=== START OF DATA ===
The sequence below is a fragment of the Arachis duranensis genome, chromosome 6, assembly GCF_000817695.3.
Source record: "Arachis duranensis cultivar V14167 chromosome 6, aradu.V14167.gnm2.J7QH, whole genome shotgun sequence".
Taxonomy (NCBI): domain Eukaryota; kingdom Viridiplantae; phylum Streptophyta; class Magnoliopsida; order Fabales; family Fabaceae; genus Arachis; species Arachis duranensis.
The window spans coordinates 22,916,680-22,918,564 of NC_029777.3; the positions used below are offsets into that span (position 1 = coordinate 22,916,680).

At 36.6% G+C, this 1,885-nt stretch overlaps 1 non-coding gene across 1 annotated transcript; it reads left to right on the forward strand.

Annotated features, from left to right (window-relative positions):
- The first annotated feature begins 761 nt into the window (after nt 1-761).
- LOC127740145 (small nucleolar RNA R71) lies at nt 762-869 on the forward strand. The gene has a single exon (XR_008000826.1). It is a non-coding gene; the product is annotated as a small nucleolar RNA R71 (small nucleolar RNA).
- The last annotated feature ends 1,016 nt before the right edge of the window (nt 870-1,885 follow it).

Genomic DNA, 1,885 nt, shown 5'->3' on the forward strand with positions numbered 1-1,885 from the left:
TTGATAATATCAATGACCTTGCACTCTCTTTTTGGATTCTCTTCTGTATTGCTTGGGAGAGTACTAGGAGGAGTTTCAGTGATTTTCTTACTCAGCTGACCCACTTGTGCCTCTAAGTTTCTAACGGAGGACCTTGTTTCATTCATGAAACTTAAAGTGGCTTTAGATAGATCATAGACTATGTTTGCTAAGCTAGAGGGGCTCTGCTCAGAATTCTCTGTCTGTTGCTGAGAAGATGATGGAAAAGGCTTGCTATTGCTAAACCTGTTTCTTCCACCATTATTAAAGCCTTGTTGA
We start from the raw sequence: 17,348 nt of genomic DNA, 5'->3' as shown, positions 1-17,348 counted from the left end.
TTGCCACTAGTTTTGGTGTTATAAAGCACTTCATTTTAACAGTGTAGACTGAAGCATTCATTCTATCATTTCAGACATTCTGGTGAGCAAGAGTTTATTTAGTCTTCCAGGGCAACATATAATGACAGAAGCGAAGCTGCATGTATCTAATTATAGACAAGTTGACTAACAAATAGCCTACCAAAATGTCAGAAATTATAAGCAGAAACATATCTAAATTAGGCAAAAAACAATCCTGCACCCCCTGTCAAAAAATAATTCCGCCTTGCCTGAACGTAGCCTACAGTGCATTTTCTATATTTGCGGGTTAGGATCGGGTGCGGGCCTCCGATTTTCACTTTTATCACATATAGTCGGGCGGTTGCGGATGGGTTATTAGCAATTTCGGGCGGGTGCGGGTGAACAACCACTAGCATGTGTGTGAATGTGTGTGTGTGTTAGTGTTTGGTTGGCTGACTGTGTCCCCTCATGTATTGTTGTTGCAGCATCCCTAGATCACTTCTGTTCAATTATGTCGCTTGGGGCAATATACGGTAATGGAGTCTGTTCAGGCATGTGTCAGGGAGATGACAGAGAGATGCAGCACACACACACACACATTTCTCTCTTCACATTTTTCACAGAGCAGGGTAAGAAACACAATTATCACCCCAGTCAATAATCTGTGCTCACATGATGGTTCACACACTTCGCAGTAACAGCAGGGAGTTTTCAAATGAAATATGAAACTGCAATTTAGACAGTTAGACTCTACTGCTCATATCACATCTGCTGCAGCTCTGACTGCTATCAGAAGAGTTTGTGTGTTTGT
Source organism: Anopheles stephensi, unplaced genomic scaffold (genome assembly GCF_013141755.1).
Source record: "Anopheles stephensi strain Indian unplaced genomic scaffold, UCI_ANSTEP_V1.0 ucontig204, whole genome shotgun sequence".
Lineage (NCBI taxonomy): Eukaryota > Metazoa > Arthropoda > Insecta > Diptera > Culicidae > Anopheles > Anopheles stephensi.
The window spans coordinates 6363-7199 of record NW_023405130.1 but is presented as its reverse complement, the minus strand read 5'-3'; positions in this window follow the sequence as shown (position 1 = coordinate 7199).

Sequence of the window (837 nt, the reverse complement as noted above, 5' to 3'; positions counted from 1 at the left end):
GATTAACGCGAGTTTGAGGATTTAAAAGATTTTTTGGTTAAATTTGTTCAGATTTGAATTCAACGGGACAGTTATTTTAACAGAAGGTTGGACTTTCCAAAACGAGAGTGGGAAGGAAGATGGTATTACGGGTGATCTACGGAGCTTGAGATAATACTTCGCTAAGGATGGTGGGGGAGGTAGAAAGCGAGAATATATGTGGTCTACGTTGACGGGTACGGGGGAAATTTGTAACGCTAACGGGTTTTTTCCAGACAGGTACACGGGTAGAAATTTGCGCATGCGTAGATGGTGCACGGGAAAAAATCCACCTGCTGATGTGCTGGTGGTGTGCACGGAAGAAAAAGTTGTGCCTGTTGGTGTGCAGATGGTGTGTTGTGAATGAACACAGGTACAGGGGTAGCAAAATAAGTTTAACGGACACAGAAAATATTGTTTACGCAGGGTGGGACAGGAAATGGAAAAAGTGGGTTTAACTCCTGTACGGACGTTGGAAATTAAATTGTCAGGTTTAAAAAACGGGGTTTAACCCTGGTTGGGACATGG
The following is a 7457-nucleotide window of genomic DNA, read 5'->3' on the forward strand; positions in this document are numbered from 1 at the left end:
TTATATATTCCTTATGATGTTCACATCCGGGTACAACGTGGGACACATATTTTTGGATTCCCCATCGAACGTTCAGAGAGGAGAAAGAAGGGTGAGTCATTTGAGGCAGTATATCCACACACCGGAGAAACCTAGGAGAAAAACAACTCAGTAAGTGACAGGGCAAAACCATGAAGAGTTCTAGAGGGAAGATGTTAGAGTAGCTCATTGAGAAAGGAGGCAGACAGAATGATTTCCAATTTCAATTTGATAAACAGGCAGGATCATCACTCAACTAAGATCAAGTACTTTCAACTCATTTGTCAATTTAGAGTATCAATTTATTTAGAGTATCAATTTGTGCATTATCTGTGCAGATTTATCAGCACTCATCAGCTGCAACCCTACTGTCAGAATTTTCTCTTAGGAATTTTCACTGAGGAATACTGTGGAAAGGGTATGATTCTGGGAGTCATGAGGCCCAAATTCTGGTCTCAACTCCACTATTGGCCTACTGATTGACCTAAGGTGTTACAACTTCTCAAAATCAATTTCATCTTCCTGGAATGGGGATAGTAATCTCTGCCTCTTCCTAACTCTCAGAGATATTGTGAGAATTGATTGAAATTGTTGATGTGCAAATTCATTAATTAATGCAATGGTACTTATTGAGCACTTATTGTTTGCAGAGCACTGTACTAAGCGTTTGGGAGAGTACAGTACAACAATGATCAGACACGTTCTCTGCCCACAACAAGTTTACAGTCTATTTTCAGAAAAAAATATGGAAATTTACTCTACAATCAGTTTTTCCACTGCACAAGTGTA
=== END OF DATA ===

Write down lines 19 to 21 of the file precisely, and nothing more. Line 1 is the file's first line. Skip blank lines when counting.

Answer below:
GATTAACGCGAGTTTGAGGATTTAAAAGATTTTTTGGTTAAATTTGTTCAGATTTGAATTCAACGGGACAGTTATTTTAACAGAAGGTTGGACTTTCCAAAACGAGAGTGGGAAGGAAGATGGTATTACGGGTGATCTACGGAGCTTGAGATAATACTTCGCTAAGGATGGTGGGGGAGGTAGAAAGCGAGAATATATGTGGTCTACGTTGACGGGTACGGGGGAAATTTGTAACGCTAACGGGTTTTTTCCAGACAGGTACACGGGTAGAAATTTGCGCATGCGTAGATGGTGCACGGGAAAAAATCCACCTGCTGATGTGCTGGTGGTGTGCACGGAAGAAAAAGTTGTGCCTGTTGGTGTGCAGATGGTGTGTTGTGAATGAACACAGGTACAGGGGTAGCAAAATAAGTTTAACGGACACAGAAAATATTGTTTACGCAGGGTGGGACAGGAAATGGAAAAAGTGGGTTTAACTCCTGTACGGACGTTGGAAATTAAATTGTCAGGTTTAAAAAACGGGGTTTAACCCTGGTTGGGACATGG
The following is a 7457-nucleotide window of genomic DNA, read 5'->3' on the forward strand; positions in this document are numbered from 1 at the left end:
TTATATATTCCTTATGATGTTCACATCCGGGTACAACGTGGGACACATATTTTTGGATTCCCCATCGAACGTTCAGAGAGGAGAAAGAAGGGTGAGTCATTTGAGGCAGTATATCCACACACCGGAGAAACCTAGGAGAAAAACAACTCAGTAAGTGACAGGGCAAAACCATGAAGAGTTCTAGAGGGAAGATGTTAGAGTAGCTCATTGAGAAAGGAGGCAGACAGAATGATTTCCAATTTCAATTTGATAAACAGGCAGGATCATCACTCAACTAAGATCAAGTACTTTCAACTCATTTGTCAATTTAGAGTATCAATTTATTTAGAGTATCAATTTGTGCATTATCTGTGCAGATTTATCAGCACTCATCAGCTGCAACCCTACTGTCAGAATTTTCTCTTAGGAATTTTCACTGAGGAATACTGTGGAAAGGGTATGATTCTGGGAGTCATGAGGCCCAAATTCTGGTCTCAACTCCACTATTGGCCTACTGATTGACCTAAGGTGTTACAACTTCTCAAAATCAATTTCATCTTCCTGGAATGGGGATAGTAATCTCTGCCTCTTCCTAACTCTCAGAGATATTGTGAGAATTGATTGAAATTGTTGATGTGCAAATTCATTAATTAATGCAATGGTACTTATTGAGCACTTATTGTTTGCAGAGCACTGTACTAAGCGTTTGGGAGAGTACAGTACAACAATGATCAGACACGTTCTCTGCCCACAACAAGTTTACAGTCTATTTTCAGAAAAAAATATGGAAATTTACTCTACAATCAGTTTTTCCACTGCACAAGTGTA